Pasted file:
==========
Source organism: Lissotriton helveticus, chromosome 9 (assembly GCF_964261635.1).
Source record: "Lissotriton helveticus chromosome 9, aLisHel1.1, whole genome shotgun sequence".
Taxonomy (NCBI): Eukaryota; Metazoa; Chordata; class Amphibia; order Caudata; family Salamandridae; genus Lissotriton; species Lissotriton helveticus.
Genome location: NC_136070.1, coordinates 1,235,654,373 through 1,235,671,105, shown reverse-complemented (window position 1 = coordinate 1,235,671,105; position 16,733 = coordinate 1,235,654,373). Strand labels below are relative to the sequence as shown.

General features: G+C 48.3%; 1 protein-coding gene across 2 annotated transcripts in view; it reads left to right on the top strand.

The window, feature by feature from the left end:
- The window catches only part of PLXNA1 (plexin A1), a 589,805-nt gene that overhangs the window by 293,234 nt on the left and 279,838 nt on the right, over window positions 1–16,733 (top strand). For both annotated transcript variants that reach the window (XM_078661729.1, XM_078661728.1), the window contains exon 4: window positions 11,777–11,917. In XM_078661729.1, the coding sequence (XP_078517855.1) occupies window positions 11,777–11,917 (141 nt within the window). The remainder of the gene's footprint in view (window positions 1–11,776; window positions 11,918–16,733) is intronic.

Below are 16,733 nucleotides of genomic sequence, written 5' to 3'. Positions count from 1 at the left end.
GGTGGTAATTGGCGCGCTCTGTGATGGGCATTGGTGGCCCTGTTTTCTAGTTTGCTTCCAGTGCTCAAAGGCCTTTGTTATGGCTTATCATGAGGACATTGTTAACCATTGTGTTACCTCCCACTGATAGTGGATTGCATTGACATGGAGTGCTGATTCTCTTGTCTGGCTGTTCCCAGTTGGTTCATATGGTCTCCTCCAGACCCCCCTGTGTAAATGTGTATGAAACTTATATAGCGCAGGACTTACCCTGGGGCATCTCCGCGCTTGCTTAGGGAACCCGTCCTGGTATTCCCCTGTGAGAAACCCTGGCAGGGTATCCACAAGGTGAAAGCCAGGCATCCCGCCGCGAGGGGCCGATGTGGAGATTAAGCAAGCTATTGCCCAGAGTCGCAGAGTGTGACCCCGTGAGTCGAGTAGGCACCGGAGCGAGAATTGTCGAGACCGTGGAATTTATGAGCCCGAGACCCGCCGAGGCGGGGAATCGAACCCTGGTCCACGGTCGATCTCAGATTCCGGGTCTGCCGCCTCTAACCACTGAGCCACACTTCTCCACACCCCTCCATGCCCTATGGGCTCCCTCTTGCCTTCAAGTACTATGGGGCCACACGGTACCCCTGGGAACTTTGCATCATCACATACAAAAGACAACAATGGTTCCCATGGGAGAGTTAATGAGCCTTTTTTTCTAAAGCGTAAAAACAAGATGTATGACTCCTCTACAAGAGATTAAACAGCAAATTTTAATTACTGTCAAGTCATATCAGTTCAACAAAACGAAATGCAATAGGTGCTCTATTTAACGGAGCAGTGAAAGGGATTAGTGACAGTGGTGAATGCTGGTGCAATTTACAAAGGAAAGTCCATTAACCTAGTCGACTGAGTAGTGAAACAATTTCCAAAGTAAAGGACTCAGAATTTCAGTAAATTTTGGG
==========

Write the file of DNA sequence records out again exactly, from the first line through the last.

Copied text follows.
Source organism: Lissotriton helveticus, chromosome 9 (assembly GCF_964261635.1).
Source record: "Lissotriton helveticus chromosome 9, aLisHel1.1, whole genome shotgun sequence".
Taxonomy (NCBI): Eukaryota; Metazoa; Chordata; class Amphibia; order Caudata; family Salamandridae; genus Lissotriton; species Lissotriton helveticus.
Genome location: NC_136070.1, coordinates 1,235,654,373 through 1,235,671,105, shown reverse-complemented (window position 1 = coordinate 1,235,671,105; position 16,733 = coordinate 1,235,654,373). Strand labels below are relative to the sequence as shown.

General features: G+C 48.3%; 1 protein-coding gene across 2 annotated transcripts in view; it reads left to right on the top strand.

The window, feature by feature from the left end:
- The window catches only part of PLXNA1 (plexin A1), a 589,805-nt gene that overhangs the window by 293,234 nt on the left and 279,838 nt on the right, over window positions 1–16,733 (top strand). For both annotated transcript variants that reach the window (XM_078661729.1, XM_078661728.1), the window contains exon 4: window positions 11,777–11,917. In XM_078661729.1, the coding sequence (XP_078517855.1) occupies window positions 11,777–11,917 (141 nt within the window). The remainder of the gene's footprint in view (window positions 1–11,776; window positions 11,918–16,733) is intronic.

Below are 16,733 nucleotides of genomic sequence, written 5' to 3'. Positions count from 1 at the left end.
GGTGGTAATTGGCGCGCTCTGTGATGGGCATTGGTGGCCCTGTTTTCTAGTTTGCTTCCAGTGCTCAAAGGCCTTTGTTATGGCTTATCATGAGGACATTGTTAACCATTGTGTTACCTCCCACTGATAGTGGATTGCATTGACATGGAGTGCTGATTCTCTTGTCTGGCTGTTCCCAGTTGGTTCATATGGTCTCCTCCAGACCCCCCTGTGTAAATGTGTATGAAACTTATATAGCGCAGGACTTACCCTGGGGCATCTCCGCGCTTGCTTAGGGAACCCGTCCTGGTATTCCCCTGTGAGAAACCCTGGCAGGGTATCCACAAGGTGAAAGCCAGGCATCCCGCCGCGAGGGGCCGATGTGGAGATTAAGCAAGCTATTGCCCAGAGTCGCAGAGTGTGACCCCGTGAGTCGAGTAGGCACCGGAGCGAGAATTGTCGAGACCGTGGAATTTATGAGCCCGAGACCCGCCGAGGCGGGGAATCGAACCCTGGTCCACGGTCGATCTCAGATTCCGGGTCTGCCGCCTCTAACCACTGAGCCACACTTCTCCACACCCCTCCATGCCCTATGGGCTCCCTCTTGCCTTCAAGTACTATGGGGCCACACGGTACCCCTGGGAACTTTGCATCATCACATACAAAAGACAACAATGGTTCCCATGGGAGAGTTAATGAGCCTTTTTTTCTAAAGCGTAAAAACAAGATGTATGACTCCTCTACAAGAGATTAAACAGCAAATTTTAATTACTGTCAAGTCATATCAGTTCAACAAAACGAAATGCAATAGGTGCTCTATTTAACGGAGCAGTGAAAGGGATTAGTGACAGTGGTGAATGCTGGTGCAATTTACAAAGGAAAGTCCATTAACCTAGTCGACTGAGTAGTGAAACAATTTCCAAAGTAAAGGACTCAGAATTTCAGTAAATTTTGGG